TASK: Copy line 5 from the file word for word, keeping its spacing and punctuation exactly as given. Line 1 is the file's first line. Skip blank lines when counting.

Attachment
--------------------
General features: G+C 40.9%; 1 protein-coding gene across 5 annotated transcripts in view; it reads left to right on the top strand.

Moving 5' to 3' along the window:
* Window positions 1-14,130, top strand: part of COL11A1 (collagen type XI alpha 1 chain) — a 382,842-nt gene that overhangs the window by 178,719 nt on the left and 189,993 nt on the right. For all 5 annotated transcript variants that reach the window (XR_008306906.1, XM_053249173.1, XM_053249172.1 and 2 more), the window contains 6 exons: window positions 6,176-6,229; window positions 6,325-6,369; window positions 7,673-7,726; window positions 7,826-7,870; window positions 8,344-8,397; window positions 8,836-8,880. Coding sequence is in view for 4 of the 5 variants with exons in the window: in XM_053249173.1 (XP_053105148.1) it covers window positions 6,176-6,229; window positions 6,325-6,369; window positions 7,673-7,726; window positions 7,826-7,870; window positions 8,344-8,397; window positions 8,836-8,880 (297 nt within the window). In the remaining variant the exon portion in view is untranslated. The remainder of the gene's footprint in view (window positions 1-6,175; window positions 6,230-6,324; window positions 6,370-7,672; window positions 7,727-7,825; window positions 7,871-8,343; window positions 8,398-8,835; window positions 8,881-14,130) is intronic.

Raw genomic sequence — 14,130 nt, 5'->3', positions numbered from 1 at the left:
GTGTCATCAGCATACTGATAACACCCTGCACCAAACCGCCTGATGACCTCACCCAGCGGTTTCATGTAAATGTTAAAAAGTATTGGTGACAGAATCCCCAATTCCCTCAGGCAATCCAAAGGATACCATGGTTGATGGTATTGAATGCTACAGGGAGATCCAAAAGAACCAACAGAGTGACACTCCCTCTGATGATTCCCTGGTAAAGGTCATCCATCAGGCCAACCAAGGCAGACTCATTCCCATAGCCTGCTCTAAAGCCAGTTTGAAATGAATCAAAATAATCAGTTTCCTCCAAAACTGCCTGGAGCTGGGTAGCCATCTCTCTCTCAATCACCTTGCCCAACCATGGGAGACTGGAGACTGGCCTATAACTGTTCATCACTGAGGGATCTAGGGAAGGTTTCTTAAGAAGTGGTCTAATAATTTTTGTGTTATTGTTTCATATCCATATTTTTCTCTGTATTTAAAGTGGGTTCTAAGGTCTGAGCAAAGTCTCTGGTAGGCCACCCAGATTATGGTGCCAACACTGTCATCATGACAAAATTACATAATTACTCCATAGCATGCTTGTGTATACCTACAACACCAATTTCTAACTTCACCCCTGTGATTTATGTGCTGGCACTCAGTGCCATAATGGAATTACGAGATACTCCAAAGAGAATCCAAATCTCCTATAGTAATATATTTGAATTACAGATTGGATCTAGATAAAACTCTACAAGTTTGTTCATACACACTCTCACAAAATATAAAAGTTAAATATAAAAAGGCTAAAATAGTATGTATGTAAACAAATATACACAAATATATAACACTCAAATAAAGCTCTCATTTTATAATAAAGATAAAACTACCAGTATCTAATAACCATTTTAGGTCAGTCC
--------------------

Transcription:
GTGTCATCAGCATACTGATAACACCCTGCACCAAACCGCCTGATGACCTCACCCAGCGGTTTCATGTAAATGTTAAAAAGTATTGGTGACAGAATCCCCAATTCCCTCAGGCAATCCAAAGGATACCATGGTTGATGGTATTGAATGCTACAGGGAGATCCAAAAGAACCAACAGAGTGACACTCCCTCTGATGATTCCCTGGTAAAGGTCATCCATCAGGCCAACCAAGGCAGACTCATTCCCATAGCCTGCTCTAAAGCCAGTTTGAAATGAATCAAAATAATCAGTTTCCTCCAAAACTGCCTGGAGCTGGGTAGCCATCTCTCTCTCAATCACCTTGCCCAACCATGGGAGACTGGAGACTGGCCTATAACTGTTCATCACTGAGGGATCTAGGGAAGGTTTCTTAAGAAGTGGTCTAATAATTTTTGTGTTATTGTTTCATATCCATATTTTTCTCTGTATTTAAAGTGGGTTCTAAGGTCTGAGCAAAGTCTCTGGTAGGCCACCCAGATTATGGTGCCAACACTGTCATCATGACAAAATTACATAATTACTCCATAGCATGCTTGTGTATACCTACAACACCAATTTCTAACTTCACCCCTGTGATTTATGTGCTGGCACTCAGTGCCATAATGGAATTACGAGATACTCCAAAGAGAATCCAAATCTCCTATAGTAATATATTTGAATTACAGATTGGATCTAGATAAAACTCTACAAGTTTGTTCATACACACTCTCACAAAATATAAAAGTTAAATATAAAAAGGCTAAAATAGTATGTATGTAAACAAATATACACAAATATATAACACTCAAATAAAGCTCTCATTTTATAATAAAGATAAAACTACCAGTATCTAATAACCATTTTAGGTCAGTCC